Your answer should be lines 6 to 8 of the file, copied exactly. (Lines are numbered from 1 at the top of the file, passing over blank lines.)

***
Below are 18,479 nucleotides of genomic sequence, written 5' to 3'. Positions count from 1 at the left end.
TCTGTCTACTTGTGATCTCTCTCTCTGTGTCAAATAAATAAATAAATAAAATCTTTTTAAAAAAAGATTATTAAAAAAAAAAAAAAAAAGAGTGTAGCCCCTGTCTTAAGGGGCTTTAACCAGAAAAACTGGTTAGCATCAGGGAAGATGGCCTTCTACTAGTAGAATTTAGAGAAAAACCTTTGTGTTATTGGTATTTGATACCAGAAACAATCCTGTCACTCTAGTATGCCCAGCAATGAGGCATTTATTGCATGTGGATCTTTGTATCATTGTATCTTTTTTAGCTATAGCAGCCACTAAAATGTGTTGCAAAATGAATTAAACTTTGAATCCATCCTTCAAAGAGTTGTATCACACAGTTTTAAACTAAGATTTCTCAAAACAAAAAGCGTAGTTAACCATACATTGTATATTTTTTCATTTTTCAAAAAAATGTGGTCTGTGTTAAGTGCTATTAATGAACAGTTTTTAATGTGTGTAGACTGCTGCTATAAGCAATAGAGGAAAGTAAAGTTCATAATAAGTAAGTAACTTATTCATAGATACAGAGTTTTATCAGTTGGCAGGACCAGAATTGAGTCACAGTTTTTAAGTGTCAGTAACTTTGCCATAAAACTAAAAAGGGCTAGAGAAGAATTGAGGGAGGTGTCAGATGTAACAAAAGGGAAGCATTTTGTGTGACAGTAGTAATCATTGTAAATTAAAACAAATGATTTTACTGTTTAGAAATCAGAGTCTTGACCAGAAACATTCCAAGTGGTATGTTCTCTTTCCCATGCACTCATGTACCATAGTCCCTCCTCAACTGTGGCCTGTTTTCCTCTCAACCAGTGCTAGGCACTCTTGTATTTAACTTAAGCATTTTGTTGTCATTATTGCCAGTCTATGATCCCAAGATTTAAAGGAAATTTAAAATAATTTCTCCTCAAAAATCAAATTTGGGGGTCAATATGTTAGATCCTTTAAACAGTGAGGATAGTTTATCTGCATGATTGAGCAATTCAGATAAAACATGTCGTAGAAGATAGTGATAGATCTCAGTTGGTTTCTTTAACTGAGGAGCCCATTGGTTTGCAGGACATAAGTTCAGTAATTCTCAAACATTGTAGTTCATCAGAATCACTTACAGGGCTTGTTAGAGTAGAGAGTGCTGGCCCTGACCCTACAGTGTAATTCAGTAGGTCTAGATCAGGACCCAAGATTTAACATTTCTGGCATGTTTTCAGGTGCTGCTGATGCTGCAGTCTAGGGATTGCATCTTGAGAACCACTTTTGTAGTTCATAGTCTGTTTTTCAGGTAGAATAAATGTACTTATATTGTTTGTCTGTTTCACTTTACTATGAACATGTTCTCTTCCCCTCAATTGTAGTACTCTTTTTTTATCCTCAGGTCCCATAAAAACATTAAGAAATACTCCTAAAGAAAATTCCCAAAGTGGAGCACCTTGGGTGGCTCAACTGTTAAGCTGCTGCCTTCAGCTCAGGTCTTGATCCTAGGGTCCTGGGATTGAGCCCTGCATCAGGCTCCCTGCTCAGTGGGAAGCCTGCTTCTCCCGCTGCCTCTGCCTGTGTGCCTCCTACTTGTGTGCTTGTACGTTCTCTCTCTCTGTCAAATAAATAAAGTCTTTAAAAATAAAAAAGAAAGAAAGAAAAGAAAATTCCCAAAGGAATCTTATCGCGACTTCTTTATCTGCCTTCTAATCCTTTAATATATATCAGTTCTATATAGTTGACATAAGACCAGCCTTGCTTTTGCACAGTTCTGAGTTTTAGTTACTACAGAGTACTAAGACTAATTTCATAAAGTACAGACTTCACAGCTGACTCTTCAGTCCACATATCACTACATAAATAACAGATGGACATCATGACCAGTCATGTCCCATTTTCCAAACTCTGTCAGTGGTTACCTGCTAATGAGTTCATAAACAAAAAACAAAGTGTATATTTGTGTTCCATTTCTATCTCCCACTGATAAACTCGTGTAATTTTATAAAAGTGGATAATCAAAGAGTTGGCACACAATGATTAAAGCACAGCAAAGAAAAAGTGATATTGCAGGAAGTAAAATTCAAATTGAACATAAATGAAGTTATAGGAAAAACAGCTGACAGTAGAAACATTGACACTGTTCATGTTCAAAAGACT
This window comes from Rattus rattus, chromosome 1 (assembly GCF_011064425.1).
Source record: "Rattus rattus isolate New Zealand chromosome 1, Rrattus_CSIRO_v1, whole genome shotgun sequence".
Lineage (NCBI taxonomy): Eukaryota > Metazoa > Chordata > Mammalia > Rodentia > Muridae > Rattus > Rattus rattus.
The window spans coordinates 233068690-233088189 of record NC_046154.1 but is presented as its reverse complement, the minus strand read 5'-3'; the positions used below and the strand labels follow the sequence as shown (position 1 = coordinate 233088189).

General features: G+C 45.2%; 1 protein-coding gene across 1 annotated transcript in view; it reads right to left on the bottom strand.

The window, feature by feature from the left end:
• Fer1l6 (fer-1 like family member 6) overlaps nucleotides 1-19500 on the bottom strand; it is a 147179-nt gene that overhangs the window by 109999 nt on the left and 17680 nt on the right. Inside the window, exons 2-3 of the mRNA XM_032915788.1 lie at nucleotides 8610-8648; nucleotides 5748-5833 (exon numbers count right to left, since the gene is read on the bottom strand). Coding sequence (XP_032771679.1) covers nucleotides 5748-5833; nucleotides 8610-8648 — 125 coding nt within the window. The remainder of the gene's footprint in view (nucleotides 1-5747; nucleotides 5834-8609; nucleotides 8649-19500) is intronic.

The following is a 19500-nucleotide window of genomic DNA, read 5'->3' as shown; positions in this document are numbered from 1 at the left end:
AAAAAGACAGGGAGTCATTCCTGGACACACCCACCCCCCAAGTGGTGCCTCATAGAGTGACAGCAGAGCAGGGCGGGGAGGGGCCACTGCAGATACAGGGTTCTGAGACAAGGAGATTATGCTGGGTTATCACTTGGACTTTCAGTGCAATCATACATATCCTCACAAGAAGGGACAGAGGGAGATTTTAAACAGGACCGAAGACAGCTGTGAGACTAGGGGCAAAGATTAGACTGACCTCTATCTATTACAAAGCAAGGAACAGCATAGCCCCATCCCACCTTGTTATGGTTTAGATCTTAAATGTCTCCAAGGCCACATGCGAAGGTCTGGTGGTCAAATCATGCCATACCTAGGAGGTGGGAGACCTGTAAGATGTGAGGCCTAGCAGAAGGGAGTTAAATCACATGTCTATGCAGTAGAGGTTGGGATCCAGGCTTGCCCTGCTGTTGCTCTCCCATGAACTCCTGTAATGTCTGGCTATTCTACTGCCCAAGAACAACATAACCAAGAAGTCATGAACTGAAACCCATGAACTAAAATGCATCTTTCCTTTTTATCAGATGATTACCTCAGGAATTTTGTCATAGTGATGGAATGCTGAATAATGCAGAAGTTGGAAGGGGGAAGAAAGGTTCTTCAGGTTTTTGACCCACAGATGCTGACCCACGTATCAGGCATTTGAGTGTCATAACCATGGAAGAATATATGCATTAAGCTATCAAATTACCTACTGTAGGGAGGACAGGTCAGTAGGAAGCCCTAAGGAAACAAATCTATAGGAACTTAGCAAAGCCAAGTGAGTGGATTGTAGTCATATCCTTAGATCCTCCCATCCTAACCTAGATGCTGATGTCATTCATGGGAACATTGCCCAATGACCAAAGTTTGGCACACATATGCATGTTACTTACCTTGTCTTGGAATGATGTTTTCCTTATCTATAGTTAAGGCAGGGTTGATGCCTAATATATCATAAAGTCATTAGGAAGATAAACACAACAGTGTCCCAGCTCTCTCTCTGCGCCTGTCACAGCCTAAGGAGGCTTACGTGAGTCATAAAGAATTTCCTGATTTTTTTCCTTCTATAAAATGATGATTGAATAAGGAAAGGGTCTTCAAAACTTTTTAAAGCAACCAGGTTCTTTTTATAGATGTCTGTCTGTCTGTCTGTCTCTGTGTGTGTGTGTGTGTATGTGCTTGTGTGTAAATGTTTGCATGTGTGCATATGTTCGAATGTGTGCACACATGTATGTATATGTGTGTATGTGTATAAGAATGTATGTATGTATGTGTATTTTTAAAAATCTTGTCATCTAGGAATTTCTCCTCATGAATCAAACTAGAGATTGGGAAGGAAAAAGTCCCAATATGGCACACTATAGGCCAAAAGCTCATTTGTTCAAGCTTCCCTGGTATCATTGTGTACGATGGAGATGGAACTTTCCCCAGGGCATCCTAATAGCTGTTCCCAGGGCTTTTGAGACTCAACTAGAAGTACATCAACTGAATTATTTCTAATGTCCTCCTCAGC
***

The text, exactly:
The window spans coordinates 233068690-233088189 of record NC_046154.1 but is presented as its reverse complement, the minus strand read 5'-3'; the positions used below and the strand labels follow the sequence as shown (position 1 = coordinate 233088189).

General features: G+C 45.2%; 1 protein-coding gene across 1 annotated transcript in view; it reads right to left on the bottom strand.

The window, feature by feature from the left end: